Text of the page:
Then it was another ten minutes of trying to find more matches. I settled on burning the painting at my kitchen sink, which I attempted to capture on camera, which can be found at this link:  Painting Burning
The problem however was that the flames became too big for me to work my camera and handle the fire. I had to soon turn off the camera and watch my painting become consumed by the fire and the pieces fly all over my sink. The smoke started to rise to my ceiling and I became increasingly worried about the smell of the smoke and setting off the fire alarm, which would anger my parents.
Then, after all of that, my painting had fully dissipated, the last remains put out by water and drained down the sink. My Fluxus interactive art had ended. Now what did I gather from this experience? The point of this was to do something completely out of the ordinary and unusual. My brother was confused when I asked him for paper and even more so when I explained that I wanted to paint. My sister was in the same room with me reading when I burnt the painting. I was tweeting to my followers (over 2,900 of them) about how proud I was of painting and giving them updates along the way. Then when I mentioned that I had to burn it, many of them were extremely surprised!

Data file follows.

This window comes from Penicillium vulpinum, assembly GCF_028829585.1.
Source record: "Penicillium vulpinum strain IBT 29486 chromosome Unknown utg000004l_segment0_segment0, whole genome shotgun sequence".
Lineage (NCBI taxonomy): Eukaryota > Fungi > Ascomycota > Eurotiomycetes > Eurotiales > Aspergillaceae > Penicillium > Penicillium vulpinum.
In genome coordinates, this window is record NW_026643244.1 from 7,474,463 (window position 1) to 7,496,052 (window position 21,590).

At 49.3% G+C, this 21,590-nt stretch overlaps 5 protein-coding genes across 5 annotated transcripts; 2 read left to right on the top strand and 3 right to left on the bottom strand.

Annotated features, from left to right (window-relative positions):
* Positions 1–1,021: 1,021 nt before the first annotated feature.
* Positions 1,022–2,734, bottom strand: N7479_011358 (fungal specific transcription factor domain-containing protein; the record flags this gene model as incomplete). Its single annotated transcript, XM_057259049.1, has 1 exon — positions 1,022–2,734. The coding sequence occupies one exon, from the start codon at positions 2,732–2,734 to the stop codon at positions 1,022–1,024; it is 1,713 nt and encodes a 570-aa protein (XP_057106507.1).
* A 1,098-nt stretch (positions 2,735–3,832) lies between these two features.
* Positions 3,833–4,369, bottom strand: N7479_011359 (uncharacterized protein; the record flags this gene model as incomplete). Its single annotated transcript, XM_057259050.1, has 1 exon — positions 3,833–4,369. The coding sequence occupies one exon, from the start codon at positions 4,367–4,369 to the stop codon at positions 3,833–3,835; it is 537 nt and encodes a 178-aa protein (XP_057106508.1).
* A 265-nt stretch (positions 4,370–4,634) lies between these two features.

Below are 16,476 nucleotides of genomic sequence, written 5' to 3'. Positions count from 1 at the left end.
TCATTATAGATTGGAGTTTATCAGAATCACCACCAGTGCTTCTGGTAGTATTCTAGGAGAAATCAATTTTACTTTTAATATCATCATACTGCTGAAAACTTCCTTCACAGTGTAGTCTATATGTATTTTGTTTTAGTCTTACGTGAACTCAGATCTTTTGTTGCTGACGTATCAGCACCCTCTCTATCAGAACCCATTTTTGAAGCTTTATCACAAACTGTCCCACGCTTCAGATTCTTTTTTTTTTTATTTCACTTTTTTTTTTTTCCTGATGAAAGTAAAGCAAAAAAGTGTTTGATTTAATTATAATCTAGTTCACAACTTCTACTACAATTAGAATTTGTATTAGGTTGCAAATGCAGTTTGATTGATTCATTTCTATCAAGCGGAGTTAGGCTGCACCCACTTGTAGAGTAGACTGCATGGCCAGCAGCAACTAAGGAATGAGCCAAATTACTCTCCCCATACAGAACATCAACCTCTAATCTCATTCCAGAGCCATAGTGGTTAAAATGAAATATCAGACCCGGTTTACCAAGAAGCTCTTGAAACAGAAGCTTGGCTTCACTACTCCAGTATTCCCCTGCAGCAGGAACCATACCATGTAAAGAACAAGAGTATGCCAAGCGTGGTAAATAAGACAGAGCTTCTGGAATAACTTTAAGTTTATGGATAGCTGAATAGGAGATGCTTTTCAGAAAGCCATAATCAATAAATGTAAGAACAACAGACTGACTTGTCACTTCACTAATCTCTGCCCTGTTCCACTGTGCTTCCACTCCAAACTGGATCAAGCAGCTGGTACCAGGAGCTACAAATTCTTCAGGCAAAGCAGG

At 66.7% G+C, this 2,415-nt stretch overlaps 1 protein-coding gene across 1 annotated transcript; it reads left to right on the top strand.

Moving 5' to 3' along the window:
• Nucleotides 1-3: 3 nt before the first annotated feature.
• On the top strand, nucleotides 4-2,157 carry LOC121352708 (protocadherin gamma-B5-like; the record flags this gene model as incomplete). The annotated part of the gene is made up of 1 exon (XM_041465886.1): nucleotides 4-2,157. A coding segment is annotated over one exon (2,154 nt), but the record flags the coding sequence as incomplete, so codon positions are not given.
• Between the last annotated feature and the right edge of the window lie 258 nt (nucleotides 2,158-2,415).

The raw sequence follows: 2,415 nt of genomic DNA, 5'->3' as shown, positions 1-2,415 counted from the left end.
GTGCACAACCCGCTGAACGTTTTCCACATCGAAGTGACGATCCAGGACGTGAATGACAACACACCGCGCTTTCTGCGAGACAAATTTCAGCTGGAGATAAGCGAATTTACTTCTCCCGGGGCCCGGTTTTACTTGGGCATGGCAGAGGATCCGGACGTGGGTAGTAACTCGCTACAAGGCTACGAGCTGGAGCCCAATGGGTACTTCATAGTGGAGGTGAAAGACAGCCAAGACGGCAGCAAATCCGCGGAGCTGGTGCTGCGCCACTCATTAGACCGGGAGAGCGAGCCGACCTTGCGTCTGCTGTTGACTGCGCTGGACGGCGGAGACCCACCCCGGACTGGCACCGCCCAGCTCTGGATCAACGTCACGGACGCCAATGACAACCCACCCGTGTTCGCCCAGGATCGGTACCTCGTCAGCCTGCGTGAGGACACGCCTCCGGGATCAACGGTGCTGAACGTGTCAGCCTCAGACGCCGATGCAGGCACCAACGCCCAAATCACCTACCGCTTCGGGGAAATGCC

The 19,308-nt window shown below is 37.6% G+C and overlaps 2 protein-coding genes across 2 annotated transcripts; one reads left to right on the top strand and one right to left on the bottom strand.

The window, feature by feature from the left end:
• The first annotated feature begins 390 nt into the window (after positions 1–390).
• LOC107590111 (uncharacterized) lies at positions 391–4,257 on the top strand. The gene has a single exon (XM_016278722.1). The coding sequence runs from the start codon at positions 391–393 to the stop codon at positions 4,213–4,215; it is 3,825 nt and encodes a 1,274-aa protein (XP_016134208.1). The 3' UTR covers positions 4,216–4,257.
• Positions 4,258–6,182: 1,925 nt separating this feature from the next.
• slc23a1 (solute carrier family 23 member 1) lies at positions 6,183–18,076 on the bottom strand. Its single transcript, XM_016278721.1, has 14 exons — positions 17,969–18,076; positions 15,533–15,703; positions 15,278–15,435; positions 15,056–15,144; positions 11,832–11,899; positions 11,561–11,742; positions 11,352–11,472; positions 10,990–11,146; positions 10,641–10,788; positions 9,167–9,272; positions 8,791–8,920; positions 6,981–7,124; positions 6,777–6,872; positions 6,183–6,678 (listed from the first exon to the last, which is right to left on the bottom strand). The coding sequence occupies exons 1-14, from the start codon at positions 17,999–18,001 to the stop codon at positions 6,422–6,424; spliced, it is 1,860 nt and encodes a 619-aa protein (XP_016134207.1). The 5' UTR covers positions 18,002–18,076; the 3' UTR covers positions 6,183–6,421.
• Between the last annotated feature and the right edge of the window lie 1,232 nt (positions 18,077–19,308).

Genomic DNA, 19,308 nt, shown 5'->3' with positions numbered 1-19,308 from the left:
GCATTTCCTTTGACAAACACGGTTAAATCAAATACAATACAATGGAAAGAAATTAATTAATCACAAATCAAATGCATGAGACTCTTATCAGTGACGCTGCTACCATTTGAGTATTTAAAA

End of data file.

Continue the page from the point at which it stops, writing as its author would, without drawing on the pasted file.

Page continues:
Many of my followers expressed concern, they asked if my professor was dropping acid when assigning this project, they asked what Fluxus was, and wanted to see what my painting look like. I stirred up the norm online and around me, causing people to pause and ask what the point of my actions were. This was not normal behavior, as opposed to the “Make A Salad” poem, which could be considered ordinary.
This was not as interactive as most of the other Fluxus pieces, such as playing ping pong with decorated paddles or skiing with four pairs of shoes on the skis. I could have made it more interactive by burning the painting in public or even burning a painting I bought in the store. However, by documenting the activity online and giving my followers a play by play and having them still interact with my actions.